Truth. It’s More Important Than Ever.

The NY Times published a short piece covering a protest against banning some news outlets from a briefing by the White House Press Secretary last Friday. In my opinion, the protest was well warranted and worth covering. Others will be more eloquent and lengthy in their affirmations of the importance of a free press. I support them and think we need to deal with the real threat that exists at this moment. Having said that, the article covering the protest disturbed me because it revealed, probably inadvertently, one of our country’s current major problems – not limited to the press and media.

The article began:

On Sunday morning, the time when many engage in the weekend ritual of reading the news over coffee, a large crowd converged outside The New York Times’s Manhattan headquarters on Eighth Avenue to defend the country’s press. “It’s a New York Sunday tradition,” read a sign held by Norman Cohen, a freelance TV producer, “Coffee, Bagels, and a FREE PRESS.”

The article ended:

As the protest concluded, some people waved Sunday’s edition of The Times, folded to reveal a full-page advertisement from the newspaper. It read: “Truth. It’s more important now than ever.”

There is another Sunday ritual that New Yorker’s engage in: Sunday Church services. On Sunday, many New Yorkers were at Church rather than “reading the news over coffee.” Was this Sunday reality overlooked because many church-goers were in the less fashionable neighborhoods of the Bronx, Queens and Brooklyn and in languages other than English?

Full disclosure – I bought a bagel yesterday morning and had it with coffee and I went to Church. They are both good things – not quite of equal weight. If “truth is more important than ever,” then the media might want to get the story right. And that means providing readers and listeners with a fuller context and paying attention to what one fails to include in the story. So let me write a different lead sentence: “On Sunday morning, the time when many are at Church and others engage is the weekend ritual of reading the news….”   “Truth. It’s more important than ever.” The bubbles we live in create barriers that are hard to penetrate.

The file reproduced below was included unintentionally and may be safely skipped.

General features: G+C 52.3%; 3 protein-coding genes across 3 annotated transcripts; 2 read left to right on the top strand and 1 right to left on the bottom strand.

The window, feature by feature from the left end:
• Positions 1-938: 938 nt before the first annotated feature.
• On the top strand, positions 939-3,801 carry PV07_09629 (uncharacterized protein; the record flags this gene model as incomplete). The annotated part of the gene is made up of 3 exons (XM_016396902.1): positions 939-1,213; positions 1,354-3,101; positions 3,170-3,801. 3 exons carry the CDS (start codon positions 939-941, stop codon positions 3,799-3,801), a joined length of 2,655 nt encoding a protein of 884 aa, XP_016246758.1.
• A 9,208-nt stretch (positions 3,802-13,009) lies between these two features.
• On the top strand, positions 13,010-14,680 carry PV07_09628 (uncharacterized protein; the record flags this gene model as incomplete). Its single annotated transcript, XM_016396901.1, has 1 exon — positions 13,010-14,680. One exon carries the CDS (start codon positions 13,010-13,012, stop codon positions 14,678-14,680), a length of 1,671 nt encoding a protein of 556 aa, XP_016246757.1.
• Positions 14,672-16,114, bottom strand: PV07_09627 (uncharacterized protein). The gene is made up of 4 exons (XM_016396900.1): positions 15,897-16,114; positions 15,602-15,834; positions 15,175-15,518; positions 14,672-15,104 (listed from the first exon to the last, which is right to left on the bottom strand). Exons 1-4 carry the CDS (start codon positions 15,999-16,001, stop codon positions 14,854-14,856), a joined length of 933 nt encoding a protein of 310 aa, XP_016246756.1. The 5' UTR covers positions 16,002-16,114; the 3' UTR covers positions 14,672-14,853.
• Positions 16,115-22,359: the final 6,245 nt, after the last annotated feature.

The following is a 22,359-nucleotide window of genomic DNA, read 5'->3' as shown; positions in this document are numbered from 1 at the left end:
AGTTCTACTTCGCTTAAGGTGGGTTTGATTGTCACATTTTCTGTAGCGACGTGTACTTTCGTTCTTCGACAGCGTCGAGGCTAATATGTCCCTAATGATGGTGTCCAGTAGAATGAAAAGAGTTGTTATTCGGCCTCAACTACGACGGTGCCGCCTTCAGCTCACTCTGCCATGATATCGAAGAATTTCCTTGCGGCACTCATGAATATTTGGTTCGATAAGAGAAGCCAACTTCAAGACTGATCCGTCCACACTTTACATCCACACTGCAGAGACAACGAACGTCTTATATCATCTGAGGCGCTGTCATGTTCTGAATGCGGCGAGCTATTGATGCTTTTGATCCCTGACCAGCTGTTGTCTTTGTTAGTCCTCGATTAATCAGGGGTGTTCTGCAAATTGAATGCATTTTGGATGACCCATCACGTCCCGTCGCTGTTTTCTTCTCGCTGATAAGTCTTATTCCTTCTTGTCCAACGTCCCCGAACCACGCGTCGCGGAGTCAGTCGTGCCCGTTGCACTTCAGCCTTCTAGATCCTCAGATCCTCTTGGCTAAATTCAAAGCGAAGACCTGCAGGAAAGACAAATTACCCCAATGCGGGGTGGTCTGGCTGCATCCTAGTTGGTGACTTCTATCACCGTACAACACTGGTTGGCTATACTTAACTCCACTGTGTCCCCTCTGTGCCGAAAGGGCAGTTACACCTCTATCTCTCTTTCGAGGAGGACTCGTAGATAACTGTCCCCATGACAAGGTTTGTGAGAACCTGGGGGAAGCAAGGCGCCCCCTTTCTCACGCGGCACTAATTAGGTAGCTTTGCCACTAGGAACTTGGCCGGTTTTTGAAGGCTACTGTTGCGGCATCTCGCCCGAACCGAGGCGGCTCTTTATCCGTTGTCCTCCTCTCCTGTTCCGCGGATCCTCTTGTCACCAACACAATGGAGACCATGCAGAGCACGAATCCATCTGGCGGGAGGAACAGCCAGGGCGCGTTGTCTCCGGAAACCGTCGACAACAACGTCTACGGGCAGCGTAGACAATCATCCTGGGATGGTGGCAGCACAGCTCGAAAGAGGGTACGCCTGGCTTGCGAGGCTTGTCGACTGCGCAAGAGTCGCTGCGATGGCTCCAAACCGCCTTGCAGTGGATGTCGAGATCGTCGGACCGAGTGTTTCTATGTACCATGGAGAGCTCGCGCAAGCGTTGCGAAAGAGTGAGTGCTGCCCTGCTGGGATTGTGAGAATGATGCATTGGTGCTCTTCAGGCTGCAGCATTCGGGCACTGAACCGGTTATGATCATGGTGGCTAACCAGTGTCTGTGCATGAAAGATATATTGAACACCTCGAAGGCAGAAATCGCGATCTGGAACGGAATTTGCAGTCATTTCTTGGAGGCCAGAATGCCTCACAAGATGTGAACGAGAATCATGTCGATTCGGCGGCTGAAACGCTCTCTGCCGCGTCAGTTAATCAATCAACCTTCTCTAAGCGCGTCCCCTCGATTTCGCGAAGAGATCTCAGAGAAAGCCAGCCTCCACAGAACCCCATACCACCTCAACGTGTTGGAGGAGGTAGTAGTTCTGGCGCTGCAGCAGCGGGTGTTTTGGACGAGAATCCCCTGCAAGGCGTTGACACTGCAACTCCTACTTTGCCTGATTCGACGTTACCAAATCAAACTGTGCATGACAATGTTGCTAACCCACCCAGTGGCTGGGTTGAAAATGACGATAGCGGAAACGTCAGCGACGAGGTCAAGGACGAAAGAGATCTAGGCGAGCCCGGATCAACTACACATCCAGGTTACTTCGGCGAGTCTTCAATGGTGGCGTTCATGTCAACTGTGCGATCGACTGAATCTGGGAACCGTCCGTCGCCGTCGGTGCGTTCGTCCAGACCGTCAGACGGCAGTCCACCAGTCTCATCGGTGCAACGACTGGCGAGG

One Comment

  • Moira Head Cassidy

    What a simple but powerful message Monsignor! I teach Business English as a Second Language at a Community College in CT. As you can imagine, my students are quite worried about their future legal status in the US. Their primary source for news is the media company referred to in your blog post. I routinely assign business news articles from different media companies to my students for their critical review. Part of their assignment is to determine the author’s purpose. I suggest that my students use the same approach when they read articles about social and political issues-the more media sources the better, particularly if the views differ. When critical thinking skills are engaged in this manner, perhaps bubbles created by media bias can be popped.

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